Tuesday, April 8, 2008

Startups: Primer on Raising Capital

By Chris Benjamin of Chris Benjamin Consulting LLC (www.chrisdbenjamin.com)

Two questions I hear often – “how much money should I try and raise” and “how easy will it be”. There’s no set answer to either, and it depends on a myriad of factors.

How much money should I try and raise?

It is a difficult question indeed. You are the brains behind the operation, and have images of where you are going to take your new venture. It all starts to add up though. Hiring good people, renting a space, keeping your site search engine optimized, marketing – quickly you have some hurdles to tackle, and the number one issue is money.

A good starting point is your business plan & financial forecast. If you haven’t done these, stop right here. You’ve jumped a few steps, and worrying about funding isn’t a high priority yet. If you have these done, become very familiar with the numbers.

How do they shake out? Things to consider are:

When do you start making a profit?

How long can you sustain the business before needing money?

What are you going to need money for? Funding operations, capital expenditures, launching? Other?

A few examples:

Company A is a manufacturing startup. They will sell online, and not have a storefront. They plan to rent a warehouse and invest heavily in capital equipment. They need money up front, because without the warehouse & equipment, there’s nothing to sell. It is an all or nothing situation.

Company A needs money, and for a specific purpose. Besides funding the capital, they need to think about the ramp up transition. Covering operational costs for a period of time until the revenues of the company can sustain the cash flow.

Company B is a dot.com service company. They run a resource online, and revenues come from ad revenue & affiliate revenue. They have a site up, receive a small amount of traffic, and are steadily growing. They have received lots of positive feedback, but need money to really market the company properly.

Company B is already operational, but needs the capital injection to get them to the next level. This one is a bit tougher. What amount is the right amount? Coming up with a solid list of the operational expenses and where the money will be spent is important. It’s a bit less tangible than Company A. You could spend $250K in Marketing, or $1 Million. How do you decide? It’s your company, come up with a justifiable plan.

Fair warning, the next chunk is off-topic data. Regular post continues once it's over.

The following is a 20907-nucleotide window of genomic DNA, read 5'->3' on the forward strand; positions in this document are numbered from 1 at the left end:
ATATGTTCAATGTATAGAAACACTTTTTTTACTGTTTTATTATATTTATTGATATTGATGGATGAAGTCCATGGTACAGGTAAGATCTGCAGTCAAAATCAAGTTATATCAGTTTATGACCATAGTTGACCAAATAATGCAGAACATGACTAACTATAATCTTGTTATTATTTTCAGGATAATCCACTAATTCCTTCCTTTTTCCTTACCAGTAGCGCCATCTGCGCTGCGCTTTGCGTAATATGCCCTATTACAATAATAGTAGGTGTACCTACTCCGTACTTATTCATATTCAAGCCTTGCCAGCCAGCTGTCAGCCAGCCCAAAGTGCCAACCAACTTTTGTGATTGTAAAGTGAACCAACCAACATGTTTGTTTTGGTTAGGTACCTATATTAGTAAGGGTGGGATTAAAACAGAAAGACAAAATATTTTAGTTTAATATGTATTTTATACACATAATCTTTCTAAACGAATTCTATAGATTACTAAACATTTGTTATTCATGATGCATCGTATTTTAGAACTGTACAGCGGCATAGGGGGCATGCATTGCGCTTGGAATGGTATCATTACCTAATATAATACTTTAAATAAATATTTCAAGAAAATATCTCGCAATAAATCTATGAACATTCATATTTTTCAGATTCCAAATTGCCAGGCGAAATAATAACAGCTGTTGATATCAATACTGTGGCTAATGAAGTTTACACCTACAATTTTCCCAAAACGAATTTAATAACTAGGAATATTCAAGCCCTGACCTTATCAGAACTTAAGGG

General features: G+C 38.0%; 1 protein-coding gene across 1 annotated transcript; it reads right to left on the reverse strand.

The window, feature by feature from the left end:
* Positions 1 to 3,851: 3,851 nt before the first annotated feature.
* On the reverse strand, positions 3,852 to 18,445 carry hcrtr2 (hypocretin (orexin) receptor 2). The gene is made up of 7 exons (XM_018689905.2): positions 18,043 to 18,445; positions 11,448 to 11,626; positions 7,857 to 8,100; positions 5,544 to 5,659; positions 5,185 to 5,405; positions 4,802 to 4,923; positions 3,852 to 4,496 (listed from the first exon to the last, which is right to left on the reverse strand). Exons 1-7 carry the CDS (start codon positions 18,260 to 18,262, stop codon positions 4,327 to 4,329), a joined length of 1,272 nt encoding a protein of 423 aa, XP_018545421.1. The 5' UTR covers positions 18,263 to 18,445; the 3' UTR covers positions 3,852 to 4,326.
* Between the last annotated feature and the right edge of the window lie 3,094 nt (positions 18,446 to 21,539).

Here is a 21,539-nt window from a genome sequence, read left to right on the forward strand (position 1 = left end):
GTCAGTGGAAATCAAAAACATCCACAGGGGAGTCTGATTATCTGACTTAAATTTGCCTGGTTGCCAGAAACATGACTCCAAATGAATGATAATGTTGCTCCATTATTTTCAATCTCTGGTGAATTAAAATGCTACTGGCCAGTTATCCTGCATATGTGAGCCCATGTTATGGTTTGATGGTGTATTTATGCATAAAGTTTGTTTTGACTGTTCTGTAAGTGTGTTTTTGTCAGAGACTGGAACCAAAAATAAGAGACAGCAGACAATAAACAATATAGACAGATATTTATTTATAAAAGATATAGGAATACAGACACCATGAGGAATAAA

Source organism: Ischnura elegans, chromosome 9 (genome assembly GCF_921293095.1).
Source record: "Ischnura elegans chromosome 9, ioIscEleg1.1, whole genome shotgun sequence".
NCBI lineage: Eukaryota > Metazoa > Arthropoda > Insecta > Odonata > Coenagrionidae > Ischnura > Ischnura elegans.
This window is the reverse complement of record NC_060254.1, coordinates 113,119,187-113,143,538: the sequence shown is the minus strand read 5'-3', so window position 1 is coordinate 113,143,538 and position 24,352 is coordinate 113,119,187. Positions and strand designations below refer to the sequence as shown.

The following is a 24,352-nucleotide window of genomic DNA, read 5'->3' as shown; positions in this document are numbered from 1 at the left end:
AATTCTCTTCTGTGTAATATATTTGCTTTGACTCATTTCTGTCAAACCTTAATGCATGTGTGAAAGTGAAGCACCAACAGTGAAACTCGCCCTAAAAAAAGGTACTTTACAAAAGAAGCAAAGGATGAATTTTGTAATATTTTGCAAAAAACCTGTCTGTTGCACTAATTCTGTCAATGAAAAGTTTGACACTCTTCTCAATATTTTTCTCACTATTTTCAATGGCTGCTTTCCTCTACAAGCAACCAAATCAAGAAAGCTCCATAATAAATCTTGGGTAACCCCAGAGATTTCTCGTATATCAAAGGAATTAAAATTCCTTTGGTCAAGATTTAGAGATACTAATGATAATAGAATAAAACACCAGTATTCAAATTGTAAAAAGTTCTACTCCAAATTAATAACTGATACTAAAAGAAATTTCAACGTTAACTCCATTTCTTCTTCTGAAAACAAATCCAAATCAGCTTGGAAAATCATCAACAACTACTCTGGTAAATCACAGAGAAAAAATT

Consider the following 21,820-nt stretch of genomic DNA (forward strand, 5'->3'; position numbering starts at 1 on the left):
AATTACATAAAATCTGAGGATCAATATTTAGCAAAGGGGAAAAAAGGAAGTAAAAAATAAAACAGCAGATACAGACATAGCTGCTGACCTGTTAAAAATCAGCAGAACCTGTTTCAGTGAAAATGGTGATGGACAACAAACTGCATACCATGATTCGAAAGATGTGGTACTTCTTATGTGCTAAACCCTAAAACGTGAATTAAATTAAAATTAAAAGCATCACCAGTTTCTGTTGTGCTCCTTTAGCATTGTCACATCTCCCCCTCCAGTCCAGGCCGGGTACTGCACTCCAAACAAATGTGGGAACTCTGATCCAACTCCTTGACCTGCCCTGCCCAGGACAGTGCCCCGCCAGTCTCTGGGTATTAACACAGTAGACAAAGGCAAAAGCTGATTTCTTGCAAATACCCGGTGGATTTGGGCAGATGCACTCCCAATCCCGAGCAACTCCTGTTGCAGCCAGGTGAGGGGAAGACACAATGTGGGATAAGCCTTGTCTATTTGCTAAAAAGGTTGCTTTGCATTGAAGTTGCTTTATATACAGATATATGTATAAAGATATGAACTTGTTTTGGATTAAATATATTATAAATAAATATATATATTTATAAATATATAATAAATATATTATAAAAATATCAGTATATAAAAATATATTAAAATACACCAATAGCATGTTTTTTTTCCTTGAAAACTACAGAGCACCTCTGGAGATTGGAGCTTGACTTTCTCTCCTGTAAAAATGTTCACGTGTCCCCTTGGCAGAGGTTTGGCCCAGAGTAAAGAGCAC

How easy will it be?

Raising capital is not a scientific process. Nor is it the same process for all levels of funding. The general categories & where you should look are:

Under $100K

  • Friends & Family
  • Credit Cards
  • Home Equity Loan
  • Sell Assets
  • Borrow Against your 401K

$100K - $1 million

  • Angel Investors
  • Commercial Lenders
  • Small Business Association (SBA)

$1 million +

  • Venture Capital
  • Investment Banks
  • IPO
  • M&A

All of these warrant a lengthy discussion about the pros & cons, and if they are right for your specific situation. Just know there are options, ones beyond this list as well. Determining what level you are at, and then how to go about raising the funding is a process.

So how difficult is the process? Well, depends on your definition. Certainly no one will be coming to you handing you money. Time is your friend, and the more money you want, the longer it will take. It makes sense: if you lent a friend a $1, you’d just do it. But to lend them $1,000, you’d want to know they can pay you back.

If you are in the Under $100K category, it should be a somewhat simple process. A home equity loan takes about a week to get, as does borrowing against your $401K. Credit cards are of course not recommended, but many an entrepreneur have gone that route and funded their startup.

When you get into investors, they will be taking a position in your company. So at this point you are giving up a bit of ownership, but for a capital injection. This process can span a month to several, and includes:

  • Finding the investors
  • Due Diligence process
  • Filing with SEC
  • Funding

So how easy is all this? Well, it’s more a test of patience and being able to take rejection than anything. No one will ever be as passionate about your new company as you, so when someone says “no thank you”, it can be a tough blow. Finding the right investor is key, and from there it becomes a natural flow of moving through the due diligence.

In summary, decide how much funding you really need, within that range decide what method you want to look for capital, and begin the hunt. Keep your chin up, preserver, and if your idea is great, the money will be attracted to you once people know about you.

Monday, April 7, 2008

Startups: Why You Don’t Need A Full Time Controller

By Chris Benjamin of Chris Benjamin Consulting LLC www.chrisdbenjamin.com